Boy Lüthje argues that as labour costs in China are low not the entire potential of automation is realized, thus “the degree of automation in most factories in China and Asia is lower than it would be in Europe or the United States” (Lüthje 2012). This means that labour is sometimes cheaper than high-tech equipment. It also means that making use of the full range of available automation technology could eliminate parts of the repetitive and standardized work activities that are now part of electronics production.

4.1.2 Resources

Among the resources needed for the production of consumer electronics such as Apple’s Mac’s, iPads, iPhones and iPods are minerals such as tin, beryllium, gallium, platinum tantalum, indium, neodymium, tungsten, palladium, yttrium, gold, and cobalt (somo 2007b, 10–12, Friends of the Earth 2012, 7; ).

Often these minerals are sourced in conflict areas (somo 2007b, 13). The mining activities usually take place under extremely poor health and safety conditions, are extremely low paid, require the resettlement of local villages,threaten the environment and the livelihood of local communities (somo2007b; 2011; Swedwatch 2007; Finnwatch 2007).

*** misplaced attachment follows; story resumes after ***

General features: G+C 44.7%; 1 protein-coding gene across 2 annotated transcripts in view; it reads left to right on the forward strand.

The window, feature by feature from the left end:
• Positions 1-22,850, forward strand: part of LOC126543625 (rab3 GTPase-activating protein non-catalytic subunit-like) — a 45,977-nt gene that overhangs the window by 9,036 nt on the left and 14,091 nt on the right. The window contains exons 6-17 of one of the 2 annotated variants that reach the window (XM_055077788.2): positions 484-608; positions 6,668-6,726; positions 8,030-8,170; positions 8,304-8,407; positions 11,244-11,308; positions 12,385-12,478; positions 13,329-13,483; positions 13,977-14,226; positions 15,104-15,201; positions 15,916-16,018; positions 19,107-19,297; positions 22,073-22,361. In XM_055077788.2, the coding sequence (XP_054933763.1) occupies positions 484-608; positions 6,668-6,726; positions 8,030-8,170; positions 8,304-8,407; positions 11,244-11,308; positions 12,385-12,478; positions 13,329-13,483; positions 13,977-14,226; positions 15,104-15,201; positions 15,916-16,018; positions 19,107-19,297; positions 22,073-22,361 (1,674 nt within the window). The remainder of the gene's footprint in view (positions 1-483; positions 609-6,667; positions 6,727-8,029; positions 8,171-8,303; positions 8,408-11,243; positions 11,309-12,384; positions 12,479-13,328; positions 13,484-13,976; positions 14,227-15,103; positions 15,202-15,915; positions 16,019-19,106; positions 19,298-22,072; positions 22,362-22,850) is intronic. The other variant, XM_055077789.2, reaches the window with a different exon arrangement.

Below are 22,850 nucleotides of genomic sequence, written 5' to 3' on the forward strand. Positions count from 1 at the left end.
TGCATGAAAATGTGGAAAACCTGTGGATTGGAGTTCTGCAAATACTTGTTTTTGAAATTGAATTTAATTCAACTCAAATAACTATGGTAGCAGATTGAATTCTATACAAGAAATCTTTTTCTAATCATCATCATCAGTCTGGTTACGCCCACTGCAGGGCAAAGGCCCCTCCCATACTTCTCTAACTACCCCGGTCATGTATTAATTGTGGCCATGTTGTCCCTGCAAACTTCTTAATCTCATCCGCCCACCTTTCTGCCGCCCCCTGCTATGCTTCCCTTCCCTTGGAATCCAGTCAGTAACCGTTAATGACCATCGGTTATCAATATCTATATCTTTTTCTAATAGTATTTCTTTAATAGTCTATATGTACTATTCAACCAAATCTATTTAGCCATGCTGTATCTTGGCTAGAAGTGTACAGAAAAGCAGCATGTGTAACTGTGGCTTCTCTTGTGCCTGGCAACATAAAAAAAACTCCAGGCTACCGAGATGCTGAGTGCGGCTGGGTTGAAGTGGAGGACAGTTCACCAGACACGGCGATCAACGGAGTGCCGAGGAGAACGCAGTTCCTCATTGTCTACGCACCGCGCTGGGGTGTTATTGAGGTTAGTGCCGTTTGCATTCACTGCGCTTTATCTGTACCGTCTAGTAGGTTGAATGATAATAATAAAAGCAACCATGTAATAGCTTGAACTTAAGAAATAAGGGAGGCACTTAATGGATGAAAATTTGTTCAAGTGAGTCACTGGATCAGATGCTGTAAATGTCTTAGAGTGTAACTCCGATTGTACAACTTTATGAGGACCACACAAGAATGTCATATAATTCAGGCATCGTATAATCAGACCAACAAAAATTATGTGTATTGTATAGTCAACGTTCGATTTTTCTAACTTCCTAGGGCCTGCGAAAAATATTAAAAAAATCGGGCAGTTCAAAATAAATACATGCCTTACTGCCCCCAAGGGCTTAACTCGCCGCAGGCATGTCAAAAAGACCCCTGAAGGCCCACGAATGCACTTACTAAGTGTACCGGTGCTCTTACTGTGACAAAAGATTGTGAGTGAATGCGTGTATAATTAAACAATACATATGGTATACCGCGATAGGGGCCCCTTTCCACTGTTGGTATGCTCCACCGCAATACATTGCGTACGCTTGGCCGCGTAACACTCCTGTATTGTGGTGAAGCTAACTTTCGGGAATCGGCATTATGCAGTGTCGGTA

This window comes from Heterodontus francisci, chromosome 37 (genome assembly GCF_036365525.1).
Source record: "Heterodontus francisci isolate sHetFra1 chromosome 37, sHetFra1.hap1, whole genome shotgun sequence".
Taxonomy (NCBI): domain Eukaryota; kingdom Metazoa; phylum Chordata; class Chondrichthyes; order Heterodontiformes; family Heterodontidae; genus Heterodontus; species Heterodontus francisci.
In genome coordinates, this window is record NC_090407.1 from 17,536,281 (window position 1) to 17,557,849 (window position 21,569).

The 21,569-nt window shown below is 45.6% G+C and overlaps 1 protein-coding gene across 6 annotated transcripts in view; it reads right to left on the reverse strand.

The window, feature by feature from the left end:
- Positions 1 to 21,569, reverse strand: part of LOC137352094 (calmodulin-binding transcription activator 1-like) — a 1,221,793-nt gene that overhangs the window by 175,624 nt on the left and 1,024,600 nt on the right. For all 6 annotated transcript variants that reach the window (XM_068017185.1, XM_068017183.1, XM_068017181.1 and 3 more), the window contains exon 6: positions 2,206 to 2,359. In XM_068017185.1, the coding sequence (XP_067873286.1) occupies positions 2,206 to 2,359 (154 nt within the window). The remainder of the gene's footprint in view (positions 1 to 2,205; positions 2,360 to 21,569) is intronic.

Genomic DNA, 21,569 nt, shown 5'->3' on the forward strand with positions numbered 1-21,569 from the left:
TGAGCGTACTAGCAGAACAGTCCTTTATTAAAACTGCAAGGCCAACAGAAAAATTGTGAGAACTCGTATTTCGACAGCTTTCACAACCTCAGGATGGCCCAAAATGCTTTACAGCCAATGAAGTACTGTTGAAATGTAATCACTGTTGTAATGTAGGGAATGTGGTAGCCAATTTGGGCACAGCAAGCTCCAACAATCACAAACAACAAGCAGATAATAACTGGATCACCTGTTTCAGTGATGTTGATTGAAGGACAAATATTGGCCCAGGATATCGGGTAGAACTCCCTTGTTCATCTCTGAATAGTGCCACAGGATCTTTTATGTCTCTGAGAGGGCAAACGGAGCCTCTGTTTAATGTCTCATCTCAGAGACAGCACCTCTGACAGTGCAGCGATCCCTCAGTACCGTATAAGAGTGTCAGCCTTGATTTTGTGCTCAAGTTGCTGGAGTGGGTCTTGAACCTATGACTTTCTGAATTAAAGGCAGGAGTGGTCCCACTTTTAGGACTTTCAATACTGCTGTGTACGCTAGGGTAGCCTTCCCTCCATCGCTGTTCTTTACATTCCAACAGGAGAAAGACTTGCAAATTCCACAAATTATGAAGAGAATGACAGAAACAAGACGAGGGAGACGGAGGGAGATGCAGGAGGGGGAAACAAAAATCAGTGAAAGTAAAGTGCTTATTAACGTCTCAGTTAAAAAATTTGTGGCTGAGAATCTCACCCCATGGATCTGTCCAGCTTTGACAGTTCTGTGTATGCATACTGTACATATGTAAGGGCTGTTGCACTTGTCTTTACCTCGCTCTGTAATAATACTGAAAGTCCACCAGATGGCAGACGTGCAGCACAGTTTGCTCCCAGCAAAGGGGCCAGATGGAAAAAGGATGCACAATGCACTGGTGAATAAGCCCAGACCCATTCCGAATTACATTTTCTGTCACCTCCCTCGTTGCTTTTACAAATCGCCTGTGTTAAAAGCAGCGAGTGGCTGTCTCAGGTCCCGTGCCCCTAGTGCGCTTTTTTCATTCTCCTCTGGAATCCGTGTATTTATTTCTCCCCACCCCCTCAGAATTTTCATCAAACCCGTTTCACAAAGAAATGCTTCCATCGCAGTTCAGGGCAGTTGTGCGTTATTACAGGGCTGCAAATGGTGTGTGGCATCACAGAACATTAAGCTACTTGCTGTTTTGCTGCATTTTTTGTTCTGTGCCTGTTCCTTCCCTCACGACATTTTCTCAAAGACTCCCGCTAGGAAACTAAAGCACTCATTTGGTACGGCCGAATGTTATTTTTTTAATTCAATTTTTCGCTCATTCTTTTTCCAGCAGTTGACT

Cobalt for example is mainly extracted in the so-called copperbelt in Zambia and the Democratic Republic of Congo (drc) (Swedwatch 2007, 7). It is needed for the production of rechargeable batteries for laptops, mobile phones etc as well as for speakers, headphones and the coatings of hard drives (Swedwatch 2007, 12). Swedwatch in an investigation of mining activities in the Katanga province in drc found that worker are risking their lives for an income of about 2–4 usd per day (Swedwatch 2007, 29,33).

Many of the miners are children:

An estimated number of 50,000 children between the age of 7 and 18 are working in the mines of Katanga and thus form a large part of the total workforce of 10,000–14,000 miners (Swedwatch 2007, 7).

The drc is rich on mineral resources but has been shaped by poverty as well as colonial violence, civil war and armed conflict. A report by Free the Slaves shows that in drc mines are often controlled by armed rebel groups that force local people into slavery (Free the Slaves 2011, 11). Many women and girls, who are often not allowed to work in the mines, are forced into sexual exploitation (Free the Slaves 2011, 17f).

It is difficult to determine where exactly and under which conditions the minerals contained in a product of a certain electronics brand were soured. However sometimes watchdogs successfully trace the supply chain of a brand back to the point of mineral extraction. In 2012 Friends of the Earth published a report that traces the tin used in Apple’s iPhones back to mines in Bangka, an island in Indonesia.